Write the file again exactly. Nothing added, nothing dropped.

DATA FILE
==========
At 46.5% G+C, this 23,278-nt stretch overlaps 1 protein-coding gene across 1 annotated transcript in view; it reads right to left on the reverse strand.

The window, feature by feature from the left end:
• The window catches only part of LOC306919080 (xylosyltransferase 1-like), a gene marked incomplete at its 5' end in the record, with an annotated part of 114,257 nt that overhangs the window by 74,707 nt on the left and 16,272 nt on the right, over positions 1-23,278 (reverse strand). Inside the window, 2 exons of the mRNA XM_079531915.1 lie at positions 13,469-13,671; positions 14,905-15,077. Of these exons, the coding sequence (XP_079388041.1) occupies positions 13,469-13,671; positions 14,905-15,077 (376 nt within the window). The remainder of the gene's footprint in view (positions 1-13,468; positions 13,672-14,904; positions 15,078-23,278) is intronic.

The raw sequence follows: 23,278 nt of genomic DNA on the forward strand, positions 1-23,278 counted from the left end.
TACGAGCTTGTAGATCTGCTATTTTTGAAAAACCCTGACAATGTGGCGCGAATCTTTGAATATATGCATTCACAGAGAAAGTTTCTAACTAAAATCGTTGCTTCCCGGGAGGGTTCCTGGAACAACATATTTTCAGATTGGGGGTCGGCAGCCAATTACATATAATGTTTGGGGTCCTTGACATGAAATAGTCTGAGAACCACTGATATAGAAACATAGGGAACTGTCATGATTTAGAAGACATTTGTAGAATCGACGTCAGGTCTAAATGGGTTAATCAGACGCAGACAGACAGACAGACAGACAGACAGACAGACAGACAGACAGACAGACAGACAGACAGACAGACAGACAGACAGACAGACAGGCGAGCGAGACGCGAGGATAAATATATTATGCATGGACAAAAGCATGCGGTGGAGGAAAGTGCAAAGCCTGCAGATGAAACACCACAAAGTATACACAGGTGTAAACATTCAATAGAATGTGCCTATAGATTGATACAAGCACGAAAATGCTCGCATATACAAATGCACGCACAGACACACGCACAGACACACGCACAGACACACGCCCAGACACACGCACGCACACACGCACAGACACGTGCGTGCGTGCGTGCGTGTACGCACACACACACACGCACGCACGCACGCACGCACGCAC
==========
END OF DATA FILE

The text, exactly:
At 46.5% G+C, this 23,278-nt stretch overlaps 1 protein-coding gene across 1 annotated transcript in view; it reads right to left on the reverse strand.

The window, feature by feature from the left end:
• The window catches only part of LOC306919080 (xylosyltransferase 1-like), a gene marked incomplete at its 5' end in the record, with an annotated part of 114,257 nt that overhangs the window by 74,707 nt on the left and 16,272 nt on the right, over positions 1-23,278 (reverse strand). Inside the window, 2 exons of the mRNA XM_079531915.1 lie at positions 13,469-13,671; positions 14,905-15,077. Of these exons, the coding sequence (XP_079388041.1) occupies positions 13,469-13,671; positions 14,905-15,077 (376 nt within the window). The remainder of the gene's footprint in view (positions 1-13,468; positions 13,672-14,904; positions 15,078-23,278) is intronic.

The raw sequence follows: 23,278 nt of genomic DNA on the forward strand, positions 1-23,278 counted from the left end.
TACGAGCTTGTAGATCTGCTATTTTTGAAAAACCCTGACAATGTGGCGCGAATCTTTGAATATATGCATTCACAGAGAAAGTTTCTAACTAAAATCGTTGCTTCCCGGGAGGGTTCCTGGAACAACATATTTTCAGATTGGGGGTCGGCAGCCAATTACATATAATGTTTGGGGTCCTTGACATGAAATAGTCTGAGAACCACTGATATAGAAACATAGGGAACTGTCATGATTTAGAAGACATTTGTAGAATCGACGTCAGGTCTAAATGGGTTAATCAGACGCAGACAGACAGACAGACAGACAGACAGACAGACAGACAGACAGACAGACAGACAGACAGACAGACAGACAGACAGACAGACAGGCGAGCGAGACGCGAGGATAAATATATTATGCATGGACAAAAGCATGCGGTGGAGGAAAGTGCAAAGCCTGCAGATGAAACACCACAAAGTATACACAGGTGTAAACATTCAATAGAATGTGCCTATAGATTGATACAAGCACGAAAATGCTCGCATATACAAATGCACGCACAGACACACGCACAGACACACGCACAGACACACGCCCAGACACACGCACGCACACACGCACAGACACGTGCGTGCGTGCGTGCGTGTACGCACACACACACACGCACGCACGCACGCACGCACGCAC